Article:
Polespear Upgrades Update

After my previous modifications resulted in a slow spear that kept maiming and releasing fish, I went back to the shop and made it better.

To increase the speed, I ordered a 1/2-inch diameter band, but that turned out to be so stiff that I could barely stretch it, and if I did it bent the spear, so, that didn’t work.

Then I tried just adding a second band to the spear.
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This actually worked quite nicely. I had effectively doubled the power without making it too difficult to stretch.

Win.

Now to solve the problem of the fish wiggling off the spear.

I wanted to add barbs to the spear tips, so my first thought was to use a file. After looking at my file assortment, I realized that this would remove too much metal, and the barbs would really just be notches, they wouldn’t extend beyond the diameter of the tip, so I’m not sure how effective the would be.

So I instead cut slots at an angle with my hacksaw, and then was able to bend the metal outwards to form a proper barb.
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Done, and Done.

I went out to test it later that evening.
I didn’t see many fish for a long time, which is always a limiting factor in these tests.

But then, as the sun was going down, I saw a decent sized black perch and squeezed the trigger.

BANG!

The extra power made all the difference and the fish never knew what hit it… because it’s a fish.

The barbs were probably unnecessary in this case, since the polespear nearly blasted straight through the cute little fishy, but they certainly made the fish more difficult to remove from the spear, so I consider them a success as well.

Too bad I don’t like the taste of perch.

I gave the fish to the cats on the jetty and went home with a puffed chest and a bounce in my step.

I’m beginning to think of this design as a poor man’s speargun.

I like it. It’s simple and effective.

But now it has me thinking of other ways to make a cheap speargun…

Stay tuned…

Funting with a Polespear

I have recently added a new hobby to my life.

The timing couldn’t be worse, really.

I already have a 2 year-old daughter, a baby boy due any day, a full time job, a wife, and a large number of unfinished projects, but now I have to accommodate the compulsive urge to kill fish with pointy objects.

I grew up in the Seattle, Washington area and always enjoyed fishing, but somehow, since moving to San Diego 10 years ago, I haven’t found to time to go fishing.

I guess the problem is that I’m pretty busy with many other areas of my life, and it’s hard to justify spending a few hours on a weekend sitting and  waiting for a fish to commit seppuku with a hook on a string.

Then I discovered spearfishing. Spearfishing is different, it’s like snorkeling with a purpose. It’s not just sitting around waiting, or even just swimming around and looking, it is hunting. Fish hunting. Funting. 

I’ve gone twice now, and I’m mildly obsessed.

As is the case with most of my hobbies, it’s not enough for me to just participate in spearfishing, I have to improve on it, customize it, make it better, or at least make it my own.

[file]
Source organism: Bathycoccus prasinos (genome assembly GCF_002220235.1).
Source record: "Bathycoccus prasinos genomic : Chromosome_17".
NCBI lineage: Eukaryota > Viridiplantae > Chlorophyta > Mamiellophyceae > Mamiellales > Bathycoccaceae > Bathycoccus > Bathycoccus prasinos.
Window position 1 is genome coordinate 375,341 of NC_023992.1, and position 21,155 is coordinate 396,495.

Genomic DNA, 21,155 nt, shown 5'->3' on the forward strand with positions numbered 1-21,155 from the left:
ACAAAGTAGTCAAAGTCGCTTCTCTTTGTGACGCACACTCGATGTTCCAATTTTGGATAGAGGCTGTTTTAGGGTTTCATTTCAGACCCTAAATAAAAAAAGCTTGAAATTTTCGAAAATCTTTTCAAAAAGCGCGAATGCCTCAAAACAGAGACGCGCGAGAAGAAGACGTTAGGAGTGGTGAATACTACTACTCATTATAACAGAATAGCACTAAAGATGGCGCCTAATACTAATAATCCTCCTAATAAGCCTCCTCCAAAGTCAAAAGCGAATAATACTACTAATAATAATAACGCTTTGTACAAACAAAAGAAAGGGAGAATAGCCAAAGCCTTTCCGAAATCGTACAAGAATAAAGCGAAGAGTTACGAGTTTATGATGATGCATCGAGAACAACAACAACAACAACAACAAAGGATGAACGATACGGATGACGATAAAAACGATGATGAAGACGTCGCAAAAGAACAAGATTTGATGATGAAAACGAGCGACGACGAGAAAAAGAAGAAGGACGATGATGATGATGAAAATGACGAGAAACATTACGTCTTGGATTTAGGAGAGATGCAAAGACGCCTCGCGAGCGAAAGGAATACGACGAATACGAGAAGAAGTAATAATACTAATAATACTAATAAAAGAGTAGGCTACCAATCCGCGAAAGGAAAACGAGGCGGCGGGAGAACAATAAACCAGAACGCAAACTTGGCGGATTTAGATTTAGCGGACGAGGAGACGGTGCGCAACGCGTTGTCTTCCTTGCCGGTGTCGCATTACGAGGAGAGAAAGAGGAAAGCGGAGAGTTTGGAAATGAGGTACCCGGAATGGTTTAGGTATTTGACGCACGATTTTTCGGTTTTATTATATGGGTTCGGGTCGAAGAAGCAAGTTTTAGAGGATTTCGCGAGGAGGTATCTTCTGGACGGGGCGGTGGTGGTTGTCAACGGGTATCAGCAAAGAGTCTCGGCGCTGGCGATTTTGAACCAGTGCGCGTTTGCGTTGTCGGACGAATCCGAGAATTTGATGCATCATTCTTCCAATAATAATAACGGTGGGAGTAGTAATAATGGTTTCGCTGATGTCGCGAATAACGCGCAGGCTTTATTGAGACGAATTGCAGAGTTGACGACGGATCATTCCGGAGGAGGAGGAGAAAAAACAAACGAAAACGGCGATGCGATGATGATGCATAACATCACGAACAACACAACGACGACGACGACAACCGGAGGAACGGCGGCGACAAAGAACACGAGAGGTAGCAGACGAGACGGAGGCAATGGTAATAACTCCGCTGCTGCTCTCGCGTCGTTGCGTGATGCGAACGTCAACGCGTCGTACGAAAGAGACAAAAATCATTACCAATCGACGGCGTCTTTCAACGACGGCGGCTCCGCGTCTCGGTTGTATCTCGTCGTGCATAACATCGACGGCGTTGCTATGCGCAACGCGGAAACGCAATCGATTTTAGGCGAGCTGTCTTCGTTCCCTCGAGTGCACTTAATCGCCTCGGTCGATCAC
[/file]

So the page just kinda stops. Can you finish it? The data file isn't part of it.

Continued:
To this end I modified the tried and true polespear to add a trigger mechanism.

The polespear design is simple: it’s a spear with a rubber band attached to the base. To kill a fish with it, you hook the rubber band with your thumb, stretch the band toward the tip of the spear, and then grab the spear shaft near the tip in order to hold the band under tension. Then you point it at a fish nearby and loosen your grip, allowing the spear to lurch forward; ideally impaling the fish in the process.

The idea to modify this weapon came to me when my friend complained about his hand getting tired from swimming around holding the polespear cocked and ready to shoot. 

I decided that the polespear would be better if it had a trigger, and came up with this design:
PoleSpear

Then I built it…

First I took a piece of stainless steel and shaped it into a snug-fitting collar that I attached near the tip of the spear with a spring pin.
PolespearMod

Then I glued together a few pieces of wood (something like teak that I had laying around from old patio furniture), drilled a hole through it (slightly large than the spear shaft), cut it to and arbitrary shape using the bandsaw and affixed a little latch (also made from stainless steel) to hook onto the collar.
PolespearMod

To keep the spear from traveling too far, I added a collar at the base with some soft rubber tubing to act as a cushion when the spear is stopped (I think the piece of rubber is an in-sink garbage disposal adapter).
PolespearMod

To use the spear, I hook the rubber band through the wooden handle, and then slide the handle up the spear till it latches onto the collar at the tip.
PolespearMod

PolespearMod

And then I fired it at a piece of plywood.
PolespearMod

I will hopefully get to use this to kill a fish this weekend, if my son doesn’t disrupt my plans by being born.

Update: I used this over the weekend and probably killed a few fish. I say “probably” because I didn’t actually “catch” any fish.

The rubber band I used is the standard light-duty polespear band, and the added weight/drag of the collar seems to have slowed the spear down just enough to really damage a fish but not actually skewer it. The result is that there are an number of disabled fish hobbling around the waters off the San Diego coast, if they are lucky. The unlucky ones died slowly Saturday morning, trying to figure out why I feebly stabbed them with a dull piece of metal.

The trigger itself worked beautifully, and I’ve ordered a more powerful band that should many little fish fatherless when I next enter the waters.